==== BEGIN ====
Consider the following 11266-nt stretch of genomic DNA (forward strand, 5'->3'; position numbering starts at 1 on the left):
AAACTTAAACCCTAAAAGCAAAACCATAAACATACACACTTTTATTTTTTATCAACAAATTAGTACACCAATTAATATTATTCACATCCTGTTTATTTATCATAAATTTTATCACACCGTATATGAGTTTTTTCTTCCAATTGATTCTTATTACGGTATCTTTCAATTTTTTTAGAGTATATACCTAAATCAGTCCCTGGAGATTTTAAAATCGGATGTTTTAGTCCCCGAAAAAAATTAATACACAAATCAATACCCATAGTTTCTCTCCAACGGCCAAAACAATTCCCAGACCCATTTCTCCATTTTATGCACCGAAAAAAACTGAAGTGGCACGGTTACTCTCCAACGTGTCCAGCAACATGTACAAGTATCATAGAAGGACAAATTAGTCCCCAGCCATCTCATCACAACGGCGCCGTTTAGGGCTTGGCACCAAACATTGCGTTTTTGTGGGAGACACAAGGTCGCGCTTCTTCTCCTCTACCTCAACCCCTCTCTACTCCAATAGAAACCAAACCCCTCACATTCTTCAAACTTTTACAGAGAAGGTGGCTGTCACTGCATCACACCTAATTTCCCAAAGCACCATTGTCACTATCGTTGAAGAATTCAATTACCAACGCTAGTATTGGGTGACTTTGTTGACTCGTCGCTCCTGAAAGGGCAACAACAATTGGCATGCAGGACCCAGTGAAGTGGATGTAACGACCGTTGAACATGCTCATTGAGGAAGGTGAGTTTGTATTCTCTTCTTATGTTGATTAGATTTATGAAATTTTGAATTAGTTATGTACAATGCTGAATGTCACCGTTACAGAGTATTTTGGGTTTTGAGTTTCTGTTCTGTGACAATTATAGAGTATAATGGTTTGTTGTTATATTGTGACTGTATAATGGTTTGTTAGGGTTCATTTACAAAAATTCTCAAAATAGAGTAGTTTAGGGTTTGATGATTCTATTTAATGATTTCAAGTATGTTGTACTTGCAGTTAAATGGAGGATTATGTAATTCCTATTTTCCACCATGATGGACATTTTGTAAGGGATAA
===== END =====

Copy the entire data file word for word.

Consider the following 11266-nt stretch of genomic DNA (forward strand, 5'->3'; position numbering starts at 1 on the left):
AAACTTAAACCCTAAAAGCAAAACCATAAACATACACACTTTTATTTTTTATCAACAAATTAGTACACCAATTAATATTATTCACATCCTGTTTATTTATCATAAATTTTATCACACCGTATATGAGTTTTTTCTTCCAATTGATTCTTATTACGGTATCTTTCAATTTTTTTAGAGTATATACCTAAATCAGTCCCTGGAGATTTTAAAATCGGATGTTTTAGTCCCCGAAAAAAATTAATACACAAATCAATACCCATAGTTTCTCTCCAACGGCCAAAACAATTCCCAGACCCATTTCTCCATTTTATGCACCGAAAAAAACTGAAGTGGCACGGTTACTCTCCAACGTGTCCAGCAACATGTACAAGTATCATAGAAGGACAAATTAGTCCCCAGCCATCTCATCACAACGGCGCCGTTTAGGGCTTGGCACCAAACATTGCGTTTTTGTGGGAGACACAAGGTCGCGCTTCTTCTCCTCTACCTCAACCCCTCTCTACTCCAATAGAAACCAAACCCCTCACATTCTTCAAACTTTTACAGAGAAGGTGGCTGTCACTGCATCACACCTAATTTCCCAAAGCACCATTGTCACTATCGTTGAAGAATTCAATTACCAACGCTAGTATTGGGTGACTTTGTTGACTCGTCGCTCCTGAAAGGGCAACAACAATTGGCATGCAGGACCCAGTGAAGTGGATGTAACGACCGTTGAACATGCTCATTGAGGAAGGTGAGTTTGTATTCTCTTCTTATGTTGATTAGATTTATGAAATTTTGAATTAGTTATGTACAATGCTGAATGTCACCGTTACAGAGTATTTTGGGTTTTGAGTTTCTGTTCTGTGACAATTATAGAGTATAATGGTTTGTTGTTATATTGTGACTGTATAATGGTTTGTTAGGGTTCATTTACAAAAATTCTCAAAATAGAGTAGTTTAGGGTTTGATGATTCTATTTAATGATTTCAAGTATGTTGTACTTGCAGTTAAATGGAGGATTATGTAATTCCTATTTTCCACCATGATGGACATTTTGTAAGGGATAA